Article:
The last story from my Fictionpress to get added to here. This is based on the song Halfway Home by Nerina Pallot.
The coins clunk into the mechanism. She doesn’t wait for the sound to stop before her fingers are pressing buttons: eleven digits she had memorised without even trying.
She can’t help the smile that touches her lips.
“Hey.” A warm feeling bubbles up within her, taking her breath away; she had forgotten just how wonderful that voice was…
“Hey! Why are you calling me? I thought you were supposed to be back in a few minutes.”
“Well, actually, I already am. Back, that is. Sort of.”
She looks out of the window and down the darkened road; the street is illuminated with street lights and house lights, but there’s only one light that her eyes are drawn to.
“I don’t understand.”
“I’m in the phone booth on the corner of the street.”
“And you’re phoning me?”
“Yeah,” she laughs.
There’s a snort from the other end. “You’re helpless, you know that, right?”
“Oh, I don’t think so. I think there’s something you can do to help me.”
“Oh? And what is that?”
She doesn’t reply right away; she allows the smirk to form on her lips, her gaze still caught by the light flowing from the window a few houses down the road. “Come and meet me.”
There’s a pause.
“At the phone booth?”
“At the end of the road?”
“I’m in my pyjamas!”
“I don’t care!”
A laugh flows down the line, that chuckle that she hasn’t heard for so long. She can’t help but join in, her breath misting the glass a few inches from her face.
The moment doesn’t last forever, though, and the laughter soon dissolves into a hush. She sags against the back wall of the phone box, her fingers readjusting around the suitcase handle held within her grip.
“Please? I’ve been travelling for so long. I’m so tired.”
There’s a sigh, muffled and hushed by the poor connection. “Fine.” A smile tugs at her lips, flowing up to her eyes. “But don’t expect me to carry you.”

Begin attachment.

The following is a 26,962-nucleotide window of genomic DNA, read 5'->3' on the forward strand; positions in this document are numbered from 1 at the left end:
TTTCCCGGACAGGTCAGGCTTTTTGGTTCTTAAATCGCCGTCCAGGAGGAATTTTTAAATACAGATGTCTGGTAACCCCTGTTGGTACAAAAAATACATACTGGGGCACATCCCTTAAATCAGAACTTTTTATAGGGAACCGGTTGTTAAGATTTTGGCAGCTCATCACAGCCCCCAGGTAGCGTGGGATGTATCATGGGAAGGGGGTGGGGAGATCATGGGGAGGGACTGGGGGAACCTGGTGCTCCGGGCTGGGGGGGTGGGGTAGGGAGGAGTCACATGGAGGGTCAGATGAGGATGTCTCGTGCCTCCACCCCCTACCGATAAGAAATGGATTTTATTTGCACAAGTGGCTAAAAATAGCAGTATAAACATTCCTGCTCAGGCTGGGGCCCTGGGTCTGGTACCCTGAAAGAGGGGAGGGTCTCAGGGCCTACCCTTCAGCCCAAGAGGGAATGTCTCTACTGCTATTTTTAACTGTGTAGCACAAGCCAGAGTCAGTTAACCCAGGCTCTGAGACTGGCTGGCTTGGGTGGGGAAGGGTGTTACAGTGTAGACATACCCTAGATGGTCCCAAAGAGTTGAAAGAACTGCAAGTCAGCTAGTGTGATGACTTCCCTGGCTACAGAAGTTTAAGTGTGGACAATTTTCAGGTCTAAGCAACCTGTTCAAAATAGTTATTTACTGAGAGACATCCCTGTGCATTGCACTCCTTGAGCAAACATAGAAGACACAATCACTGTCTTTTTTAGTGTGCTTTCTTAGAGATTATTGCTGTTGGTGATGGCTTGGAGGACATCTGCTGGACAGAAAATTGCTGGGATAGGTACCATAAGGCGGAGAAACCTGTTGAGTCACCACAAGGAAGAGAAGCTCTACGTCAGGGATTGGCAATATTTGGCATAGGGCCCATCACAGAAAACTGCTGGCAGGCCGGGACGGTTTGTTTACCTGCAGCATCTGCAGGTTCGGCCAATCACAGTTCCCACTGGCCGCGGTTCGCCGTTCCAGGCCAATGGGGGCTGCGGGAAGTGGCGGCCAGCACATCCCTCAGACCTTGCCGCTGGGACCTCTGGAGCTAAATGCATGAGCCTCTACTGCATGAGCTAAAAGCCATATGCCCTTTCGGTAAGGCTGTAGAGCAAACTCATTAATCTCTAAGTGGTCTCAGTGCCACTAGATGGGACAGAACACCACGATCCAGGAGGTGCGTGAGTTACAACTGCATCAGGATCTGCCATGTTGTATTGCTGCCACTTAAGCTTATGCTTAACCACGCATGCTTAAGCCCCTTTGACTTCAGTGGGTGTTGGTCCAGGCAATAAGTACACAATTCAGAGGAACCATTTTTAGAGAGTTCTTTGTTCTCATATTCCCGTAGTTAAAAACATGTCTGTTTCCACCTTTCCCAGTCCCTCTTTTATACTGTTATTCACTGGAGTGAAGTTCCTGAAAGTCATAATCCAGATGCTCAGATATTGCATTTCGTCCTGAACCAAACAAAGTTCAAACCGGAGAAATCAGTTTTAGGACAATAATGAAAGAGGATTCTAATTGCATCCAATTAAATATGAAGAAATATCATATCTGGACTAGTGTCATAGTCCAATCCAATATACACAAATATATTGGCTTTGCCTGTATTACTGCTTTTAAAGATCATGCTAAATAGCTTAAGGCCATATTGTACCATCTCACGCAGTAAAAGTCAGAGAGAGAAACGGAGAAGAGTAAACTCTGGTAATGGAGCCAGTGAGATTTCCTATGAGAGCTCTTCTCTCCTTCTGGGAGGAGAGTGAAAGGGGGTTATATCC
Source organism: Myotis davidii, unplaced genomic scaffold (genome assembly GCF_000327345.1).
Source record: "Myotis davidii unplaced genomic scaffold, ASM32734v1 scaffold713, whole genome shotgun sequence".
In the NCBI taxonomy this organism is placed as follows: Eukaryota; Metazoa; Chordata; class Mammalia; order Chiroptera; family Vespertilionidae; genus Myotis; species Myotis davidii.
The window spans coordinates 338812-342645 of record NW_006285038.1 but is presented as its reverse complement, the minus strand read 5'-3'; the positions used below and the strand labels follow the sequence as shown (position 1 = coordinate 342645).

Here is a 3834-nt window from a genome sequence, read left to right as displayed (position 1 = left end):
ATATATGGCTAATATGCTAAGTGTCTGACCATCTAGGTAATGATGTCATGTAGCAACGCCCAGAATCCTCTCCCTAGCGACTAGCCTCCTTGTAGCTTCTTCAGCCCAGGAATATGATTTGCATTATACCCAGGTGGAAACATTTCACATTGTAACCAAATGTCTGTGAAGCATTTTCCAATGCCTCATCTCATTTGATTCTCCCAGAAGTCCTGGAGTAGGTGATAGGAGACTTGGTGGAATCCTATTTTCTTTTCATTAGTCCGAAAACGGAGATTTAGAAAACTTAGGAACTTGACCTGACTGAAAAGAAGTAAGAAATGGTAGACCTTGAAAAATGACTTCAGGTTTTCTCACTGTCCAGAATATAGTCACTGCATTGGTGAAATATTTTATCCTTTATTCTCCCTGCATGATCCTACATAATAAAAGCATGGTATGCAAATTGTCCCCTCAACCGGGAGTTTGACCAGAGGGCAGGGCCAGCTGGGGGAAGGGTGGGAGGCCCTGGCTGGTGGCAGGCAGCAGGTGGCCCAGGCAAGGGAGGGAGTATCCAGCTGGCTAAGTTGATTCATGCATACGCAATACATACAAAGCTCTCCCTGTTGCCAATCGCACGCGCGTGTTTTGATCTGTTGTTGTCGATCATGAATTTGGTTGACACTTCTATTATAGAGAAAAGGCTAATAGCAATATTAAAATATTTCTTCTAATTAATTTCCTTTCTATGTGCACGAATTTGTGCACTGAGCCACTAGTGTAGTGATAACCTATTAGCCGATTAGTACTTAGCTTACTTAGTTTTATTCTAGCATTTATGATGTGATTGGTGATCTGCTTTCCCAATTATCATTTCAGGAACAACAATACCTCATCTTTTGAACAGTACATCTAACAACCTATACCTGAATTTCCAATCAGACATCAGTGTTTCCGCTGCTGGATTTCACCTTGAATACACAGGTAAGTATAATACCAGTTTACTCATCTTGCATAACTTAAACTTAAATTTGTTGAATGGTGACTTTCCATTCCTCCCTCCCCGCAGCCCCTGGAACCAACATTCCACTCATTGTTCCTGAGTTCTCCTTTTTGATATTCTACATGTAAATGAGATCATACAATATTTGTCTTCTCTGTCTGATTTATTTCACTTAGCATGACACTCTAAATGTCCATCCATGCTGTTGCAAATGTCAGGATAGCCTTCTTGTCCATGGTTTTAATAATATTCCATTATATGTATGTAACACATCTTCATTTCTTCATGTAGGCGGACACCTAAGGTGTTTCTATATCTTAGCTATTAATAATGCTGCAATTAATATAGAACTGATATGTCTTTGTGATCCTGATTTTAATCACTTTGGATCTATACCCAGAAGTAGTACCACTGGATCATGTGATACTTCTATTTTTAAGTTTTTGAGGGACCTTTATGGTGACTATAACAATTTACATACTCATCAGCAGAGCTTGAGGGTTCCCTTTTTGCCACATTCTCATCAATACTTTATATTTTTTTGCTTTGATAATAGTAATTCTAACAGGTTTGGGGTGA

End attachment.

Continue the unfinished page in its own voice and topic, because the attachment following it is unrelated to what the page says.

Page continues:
She pushes herself off of the glass wall, the heels of her boots scraping against the floor as she adjusts her feet. “Oh, I’m sure that won’t be necessary.”
“Of course not…”
The line cuts off, and she places the phone back on its perch. As she steps out onto the pavement, the cold air outside the little booth hits her body, making her wince. She wheels out her suitcase after her, her eyes still fixed on the house just a little way down the road.
She doesn’t move any closer as she waits, her weight resting on one foot and her hip protruding expectantly. She waits until she sees the front door open – a new light to join the others, if only briefly – and a silhouetted figure tugging a coat tightly around themselves.
The figure begins to move forward, and her weariness lifts, the mere sight of her being enough to make what had seemed so impossible when she had first walked into that phone booth the easiest thing in the world…
Before she knows it, she is running, the wheels of her suitcase scraping loudly on the ground; she doesn’t care if it disturbs the neighbours, for all that matters to her now is her, getting closer and closer and closer…
She can almost make out features now: her long, flowing brown hair and her bright green eyes; her gorgeous smile and her fluffy blue, penguin-adorned pyjamas.
They meet half way, arms flinging round each other and lips meeting.
It had been so long…
They part only to come up for air, gasping as they press their foreheads against one another.
“You’re freezing,” she tells her, and she shivers, as though the purpose for her existence lies only in making sure that she is never wrong.
“Well, I have been travelling for so long.”
She lets out a breathy chuckle, reaching around to take her suitcase from her. “Then I think we’d better get you inside.”
They walk up to the house together, and her legs are aching and her head is pounding, but the excitement within her growing with each step. When the door finally opens, and everything inside is exactly how she remembers it to be, her knees begin to feel weak and she nearly collapses straight to the floor…
She turns to her, her brow furrowing, and she sees an arm being offered to her. She takes it with a grateful smile, slipping her hand into the crook of her elbow.
“We’d better get you a cup of tea.”